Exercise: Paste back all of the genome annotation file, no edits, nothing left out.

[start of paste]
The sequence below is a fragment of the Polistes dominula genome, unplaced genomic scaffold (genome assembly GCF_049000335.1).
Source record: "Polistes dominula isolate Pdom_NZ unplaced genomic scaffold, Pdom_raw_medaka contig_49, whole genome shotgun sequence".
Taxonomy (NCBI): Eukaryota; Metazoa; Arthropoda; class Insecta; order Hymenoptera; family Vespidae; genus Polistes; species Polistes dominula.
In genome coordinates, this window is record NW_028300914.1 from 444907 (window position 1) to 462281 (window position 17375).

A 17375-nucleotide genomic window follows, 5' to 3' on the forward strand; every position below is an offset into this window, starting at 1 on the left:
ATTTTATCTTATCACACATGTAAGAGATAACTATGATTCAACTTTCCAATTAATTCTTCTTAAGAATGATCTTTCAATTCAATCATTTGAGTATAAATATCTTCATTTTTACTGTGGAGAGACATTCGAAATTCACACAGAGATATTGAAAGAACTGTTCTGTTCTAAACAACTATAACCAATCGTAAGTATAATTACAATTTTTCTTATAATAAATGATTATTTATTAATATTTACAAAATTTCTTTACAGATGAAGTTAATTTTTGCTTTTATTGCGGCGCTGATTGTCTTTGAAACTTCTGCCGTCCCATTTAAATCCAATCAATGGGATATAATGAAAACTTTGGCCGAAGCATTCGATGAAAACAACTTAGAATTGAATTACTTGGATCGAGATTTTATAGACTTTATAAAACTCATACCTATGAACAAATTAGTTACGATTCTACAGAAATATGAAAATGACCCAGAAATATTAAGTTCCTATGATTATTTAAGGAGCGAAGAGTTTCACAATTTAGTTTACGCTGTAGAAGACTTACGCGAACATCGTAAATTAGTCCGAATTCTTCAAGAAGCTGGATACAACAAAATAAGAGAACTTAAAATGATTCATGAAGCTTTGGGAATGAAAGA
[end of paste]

The sequence below is a fragment of the Polistes dominula genome, unplaced genomic scaffold (genome assembly GCF_049000335.1).
Source record: "Polistes dominula isolate Pdom_NZ unplaced genomic scaffold, Pdom_raw_medaka contig_49, whole genome shotgun sequence".
Taxonomy (NCBI): Eukaryota; Metazoa; Arthropoda; class Insecta; order Hymenoptera; family Vespidae; genus Polistes; species Polistes dominula.
In genome coordinates, this window is record NW_028300914.1 from 444907 (window position 1) to 462281 (window position 17375).

A 17375-nucleotide genomic window follows, 5' to 3' on the forward strand; every position below is an offset into this window, starting at 1 on the left:
ATTTTATCTTATCACACATGTAAGAGATAACTATGATTCAACTTTCCAATTAATTCTTCTTAAGAATGATCTTTCAATTCAATCATTTGAGTATAAATATCTTCATTTTTACTGTGGAGAGACATTCGAAATTCACACAGAGATATTGAAAGAACTGTTCTGTTCTAAACAACTATAACCAATCGTAAGTATAATTACAATTTTTCTTATAATAAATGATTATTTATTAATATTTACAAAATTTCTTTACAGATGAAGTTAATTTTTGCTTTTATTGCGGCGCTGATTGTCTTTGAAACTTCTGCCGTCCCATTTAAATCCAATCAATGGGATATAATGAAAACTTTGGCCGAAGCATTCGATGAAAACAACTTAGAATTGAATTACTTGGATCGAGATTTTATAGACTTTATAAAACTCATACCTATGAACAAATTAGTTACGATTCTACAGAAATATGAAAATGACCCAGAAATATTAAGTTCCTATGATTATTTAAGGAGCGAAGAGTTTCACAATTTAGTTTACGCTGTAGAAGACTTACGCGAACATCGTAAATTAGTCCGAATTCTTCAAGAAGCTGGATACAACAAAATAAGAGAACTTAAAATGATTCATGAAGCTTTGGGAATGAAAGA